All the vintage Jaeger LeCoultre watches from the inter-war period are exceptional, but in particular, the Uniplan, Duoplan and the Reverso stand out as being especially iconic. The Duoplan will always appeal to the technically inclined on account of its movement being built in two sandwiched split levels, one screwed on top of the other. There isn’t anything like it and, though original, unmodified examples are expensive, they are undoubtedly among the most fascinating vintage watches ever made.
When it was introduced in 1931, the Reverso was unique in that it enabled a pivoted carriage containing the dial and movement to be completely flipped over to protect its glass. Originally devised for polo playing British officers out in colonial India, its quirky design proved to be a commercial success and a series of variants evolved throughout the 1930s and ‘40s. We always have a selection of pre-war vintage Jaeger LeCoultre Reverso watches for sale, though again, it has to be said that replacing these each time we sell one is becoming noticeably more difficult with every year that passes.
It is worth giving serious consideration to the Jaeger LeCoultre military watches that were supplied by the company to the British RAF in the 1940s and ‘50s. Sadly, with prices starting at £1500 and ending much higher, these aren’t the bargains that they used to be twenty years ago, but they remain charismatic in the extreme and rugged enough to be used carefully on a regular basis.
Jaeger LeCoultre will still undertake the servicing of its vintage watches back at its Le Sentier factory, but we’re a little reluctant to recommend this without some qualification. The standard of work is extremely high, but many collectors feel the price charged in many instances is excessive. There is no hard evidence for this theory and the comments here are based on little more than gut feeling, but we can’t help thinking that Jaeger LeCoultre today is proud of its past glories from the vintage era, but doesn’t want to get too involved with them on a day to day basis, hence the price of servicing is deliberately set at a level that will be off putting to many owners. This is a great shame and it is difficult not to contrast this approach to that of IWC, which, much to its credit, takes an enormous interest in providing relatively reasonably priced backup to enthusiasts of its vintage watches. This comparison is a particularly interesting one because today, both IWC and Jaeger LeCoultre are owned by the Richemont luxury goods group.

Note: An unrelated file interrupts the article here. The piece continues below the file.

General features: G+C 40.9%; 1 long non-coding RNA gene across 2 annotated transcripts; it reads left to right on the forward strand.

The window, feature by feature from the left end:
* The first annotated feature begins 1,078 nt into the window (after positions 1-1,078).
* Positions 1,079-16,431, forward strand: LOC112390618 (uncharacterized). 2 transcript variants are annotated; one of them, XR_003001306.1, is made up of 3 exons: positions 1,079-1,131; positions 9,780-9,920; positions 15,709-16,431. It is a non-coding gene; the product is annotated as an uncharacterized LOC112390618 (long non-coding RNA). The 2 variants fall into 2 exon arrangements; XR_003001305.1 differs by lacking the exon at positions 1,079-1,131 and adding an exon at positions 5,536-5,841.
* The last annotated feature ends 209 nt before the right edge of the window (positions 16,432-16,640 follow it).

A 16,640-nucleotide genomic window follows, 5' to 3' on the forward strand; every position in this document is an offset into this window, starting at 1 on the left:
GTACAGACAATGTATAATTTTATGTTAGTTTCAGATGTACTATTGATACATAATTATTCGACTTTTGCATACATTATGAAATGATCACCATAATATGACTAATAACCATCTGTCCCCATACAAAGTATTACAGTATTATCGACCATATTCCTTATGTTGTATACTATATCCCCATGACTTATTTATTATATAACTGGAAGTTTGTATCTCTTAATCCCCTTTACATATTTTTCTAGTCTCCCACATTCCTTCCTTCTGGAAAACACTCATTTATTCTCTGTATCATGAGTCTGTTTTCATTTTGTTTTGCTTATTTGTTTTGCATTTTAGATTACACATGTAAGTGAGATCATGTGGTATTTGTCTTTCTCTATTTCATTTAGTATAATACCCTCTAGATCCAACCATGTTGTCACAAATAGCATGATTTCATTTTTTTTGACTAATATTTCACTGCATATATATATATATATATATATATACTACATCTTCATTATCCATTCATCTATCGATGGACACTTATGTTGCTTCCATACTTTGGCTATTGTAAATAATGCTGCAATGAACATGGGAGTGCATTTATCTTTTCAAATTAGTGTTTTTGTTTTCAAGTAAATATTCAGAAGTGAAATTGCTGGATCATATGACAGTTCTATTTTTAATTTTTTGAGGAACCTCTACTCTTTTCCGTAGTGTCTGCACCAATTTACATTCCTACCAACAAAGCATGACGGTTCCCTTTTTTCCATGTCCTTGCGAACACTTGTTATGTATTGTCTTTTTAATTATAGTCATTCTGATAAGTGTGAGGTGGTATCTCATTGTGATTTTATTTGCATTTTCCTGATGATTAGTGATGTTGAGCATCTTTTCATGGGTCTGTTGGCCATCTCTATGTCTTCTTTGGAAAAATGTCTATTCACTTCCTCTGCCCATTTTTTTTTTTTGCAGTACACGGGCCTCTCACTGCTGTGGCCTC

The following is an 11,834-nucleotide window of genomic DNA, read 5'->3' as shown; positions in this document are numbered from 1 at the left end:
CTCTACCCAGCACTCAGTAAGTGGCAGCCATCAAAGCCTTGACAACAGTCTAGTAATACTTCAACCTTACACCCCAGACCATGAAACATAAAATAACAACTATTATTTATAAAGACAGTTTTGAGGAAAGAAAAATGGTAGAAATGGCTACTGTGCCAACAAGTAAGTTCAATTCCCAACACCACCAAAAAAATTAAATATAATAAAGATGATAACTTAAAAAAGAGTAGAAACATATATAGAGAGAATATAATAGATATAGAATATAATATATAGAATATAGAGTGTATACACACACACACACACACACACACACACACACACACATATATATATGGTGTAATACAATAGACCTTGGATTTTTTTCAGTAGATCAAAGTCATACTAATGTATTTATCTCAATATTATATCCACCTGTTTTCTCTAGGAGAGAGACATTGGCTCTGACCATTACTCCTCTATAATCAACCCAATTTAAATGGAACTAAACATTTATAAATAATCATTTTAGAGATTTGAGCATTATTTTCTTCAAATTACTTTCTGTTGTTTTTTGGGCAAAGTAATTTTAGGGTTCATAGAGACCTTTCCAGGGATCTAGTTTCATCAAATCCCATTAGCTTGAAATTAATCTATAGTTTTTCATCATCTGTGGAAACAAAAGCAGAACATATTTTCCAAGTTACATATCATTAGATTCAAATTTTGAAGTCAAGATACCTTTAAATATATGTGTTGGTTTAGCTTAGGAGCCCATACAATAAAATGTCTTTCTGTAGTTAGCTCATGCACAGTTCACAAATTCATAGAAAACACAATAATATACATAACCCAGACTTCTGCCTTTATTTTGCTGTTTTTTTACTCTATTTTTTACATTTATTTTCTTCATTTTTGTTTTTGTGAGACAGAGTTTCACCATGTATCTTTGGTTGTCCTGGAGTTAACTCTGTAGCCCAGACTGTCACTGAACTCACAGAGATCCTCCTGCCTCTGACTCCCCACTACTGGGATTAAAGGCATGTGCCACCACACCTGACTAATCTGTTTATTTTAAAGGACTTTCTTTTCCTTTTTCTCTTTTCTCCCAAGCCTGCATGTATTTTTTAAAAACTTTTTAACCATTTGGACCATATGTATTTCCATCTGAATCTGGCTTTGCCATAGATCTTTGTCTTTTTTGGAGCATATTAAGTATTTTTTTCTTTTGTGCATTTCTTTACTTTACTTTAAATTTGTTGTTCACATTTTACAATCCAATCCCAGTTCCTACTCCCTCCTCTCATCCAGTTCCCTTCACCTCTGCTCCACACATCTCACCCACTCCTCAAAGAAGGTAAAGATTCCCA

In common with the products of all the major Swiss houses, good, all original vintage Jaeger LeCoultre watches will always command high price premiums and appreciate in value. For the novice collector, classic Jaeger LeCoultre watches are not a cheap entry into this field and as more enthusiasts continue to chase an ever diminishing pool of worthwhile items, as with good vintage Rolex pieces, inevitably this will push prices further upwards. Again in parallel to Rolex, a well preserved vintage Jaeger LeCoultre is always going to seem expensive at the time of purchase, but over the last twenty five years, watches by both of these brands have proved to be remarkably good investments and have blue chip status in the vintage watch market as a result. No concern today is going to reproduce the remarkable quality present in the best Jaeger LeCoultre movements from the 1940s and 50s, and they will stand for the foreseeable future as being among the most refined products that the Swiss luxury watch industry has ever created. There are very few other makers that have the same degree of respect given to them and any collection that aims to showcase the very best of the vintage watch world would be glaringly incomplete without at least one, and preferably several, early LeCoultre and later Jaeger LeCoultre models in it.